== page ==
Frank Bent rolled up the sleeve of his dress shirt to reveal a tattoo of a Celtic cross on his forearm. It's a replica of his son Joshua's. Frank, who is the interim Parks & Recreation director in town, added a few other features to his own tattoo: A shamrock and the words "Joshua Bent, 1980-2007."
"It's all done in one line," he said of the design inside the cross, as he sat on his patio one recent afternoon. "That's what makes it so interesting."
The line continues just as Frank and Johanne Bent's son's positive influence on others' lives, long after his fatal car accident in Massachusetts four years ago. Joshua was an organ donor and, so far, his corneas benefited patients in England and British Columbia and his pancreas saved the life of a man with Type 1 diabetes.
Michael Slama was dying until Joshua's heart was the match he needed.
Joshua, who lived to be 27, was a graduate of Masuk High School's Class of 1998, and aspiring engineers from his alma mater will receive scholarships to the Wentworth Institute of Technology.
Johanne said recipients should be compassionate and a hard worker, the very qualities Joshua needed to make the dean's list in high school and college. During Senior Awards night at Masuk, Johanne gave the very first $2,500 Joshua Bent Memorial Scholarship to Paula McKane.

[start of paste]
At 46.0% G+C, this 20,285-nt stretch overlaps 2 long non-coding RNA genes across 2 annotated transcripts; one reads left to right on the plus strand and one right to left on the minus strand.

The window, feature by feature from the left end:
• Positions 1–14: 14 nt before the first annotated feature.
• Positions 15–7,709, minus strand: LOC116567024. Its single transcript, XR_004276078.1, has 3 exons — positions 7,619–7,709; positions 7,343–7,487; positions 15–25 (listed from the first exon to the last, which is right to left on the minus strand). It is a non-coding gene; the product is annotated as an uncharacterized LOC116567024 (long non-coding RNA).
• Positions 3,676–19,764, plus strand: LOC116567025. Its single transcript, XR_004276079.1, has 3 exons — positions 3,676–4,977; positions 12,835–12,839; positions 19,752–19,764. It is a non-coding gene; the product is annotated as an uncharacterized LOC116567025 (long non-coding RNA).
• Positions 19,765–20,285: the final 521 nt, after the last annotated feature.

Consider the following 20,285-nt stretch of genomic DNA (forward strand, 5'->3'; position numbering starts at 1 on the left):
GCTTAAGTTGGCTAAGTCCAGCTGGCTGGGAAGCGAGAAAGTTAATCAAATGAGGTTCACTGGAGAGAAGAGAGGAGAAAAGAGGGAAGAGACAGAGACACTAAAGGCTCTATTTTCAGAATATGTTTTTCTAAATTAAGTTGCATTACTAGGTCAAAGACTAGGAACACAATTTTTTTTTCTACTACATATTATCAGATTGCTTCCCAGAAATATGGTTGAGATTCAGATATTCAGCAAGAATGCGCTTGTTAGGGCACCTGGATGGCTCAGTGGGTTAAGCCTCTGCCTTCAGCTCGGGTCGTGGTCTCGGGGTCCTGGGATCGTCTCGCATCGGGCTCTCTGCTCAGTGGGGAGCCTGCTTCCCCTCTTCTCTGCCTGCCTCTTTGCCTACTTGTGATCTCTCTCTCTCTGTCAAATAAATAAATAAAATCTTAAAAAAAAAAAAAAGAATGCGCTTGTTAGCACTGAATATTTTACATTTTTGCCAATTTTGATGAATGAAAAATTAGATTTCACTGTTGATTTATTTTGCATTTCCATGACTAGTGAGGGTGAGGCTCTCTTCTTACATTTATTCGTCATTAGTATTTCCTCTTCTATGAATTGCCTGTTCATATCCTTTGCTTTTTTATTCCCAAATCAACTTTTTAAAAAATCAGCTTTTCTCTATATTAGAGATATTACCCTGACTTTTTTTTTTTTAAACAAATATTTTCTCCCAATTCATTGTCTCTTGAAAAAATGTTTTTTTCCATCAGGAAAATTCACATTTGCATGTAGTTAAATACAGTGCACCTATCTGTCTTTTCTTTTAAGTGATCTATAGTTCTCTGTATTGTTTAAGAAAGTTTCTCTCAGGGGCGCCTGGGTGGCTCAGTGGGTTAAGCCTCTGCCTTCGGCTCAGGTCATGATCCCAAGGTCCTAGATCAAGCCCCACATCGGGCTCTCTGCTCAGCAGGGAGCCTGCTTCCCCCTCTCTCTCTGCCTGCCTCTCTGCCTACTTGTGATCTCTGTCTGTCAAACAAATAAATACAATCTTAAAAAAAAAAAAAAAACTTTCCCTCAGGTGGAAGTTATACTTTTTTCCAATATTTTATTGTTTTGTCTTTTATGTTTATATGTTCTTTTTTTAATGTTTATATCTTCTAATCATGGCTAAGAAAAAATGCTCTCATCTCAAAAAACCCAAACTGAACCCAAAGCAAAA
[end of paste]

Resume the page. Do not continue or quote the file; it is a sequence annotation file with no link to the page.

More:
"I was so proud to award her that scholarship," Johanne said. "I met her for the first time yesterday. She seemed, genuine, sweet, compassionate and caring."
The main fundraiser for the scholarship is the annual Joshua Bent Memorial Golf Tournament, which is scheduled for this Saturday, June 11, at the Whitney Farms Golf Course, 175 Shelton Road in Monroe.
The tournament had about 85 participants in 2009, its first year, and it has been around 80 ever since. In the dark moments after losing their son, Frank and Johanne had decided to make something positive by establishing the scholarship.
"The number of people who have helped us through this whole journey ... they've been so understanding and compassionate," Frank said. "People have done so much for us in a variety of ways — taking the worst thing that could happen to the best thing."
"The Whitney Farms Golf Course, to let us do a golf tournament on a Saturday is just unbelievable," he added.
Registration starts at 11 a.m. and a noon lunch and a golf cart will be provided. A dinner and auction will follow. The Architectural Team, Inc., the company Joshua had worked for, sponsors the lunch.
Frank Bent is grateful for sponsors such as Framing by Kosal, El Coyote Restaurant, Mona Lisa Restaurant, Newtown Savings Bank, Glen-Ro Spirit Shoppe, Hawley Lane Opticians, Coca Cola and Abbey Rentals.
Prizes will be raffled off for gift certificates to restaurants, hairdressers, barber shops. Hartley & Parker Limited, Inc., in Stratford donated liquors for gift baskets to be raffled off.
'He left such a mark on people'
While growing up in Monroe, Joshua Bent was destined to be an architect.
"He just loved to draw. He knew early on what he wanted to do," Frank said. "Whatever he set his mind to, he did very well."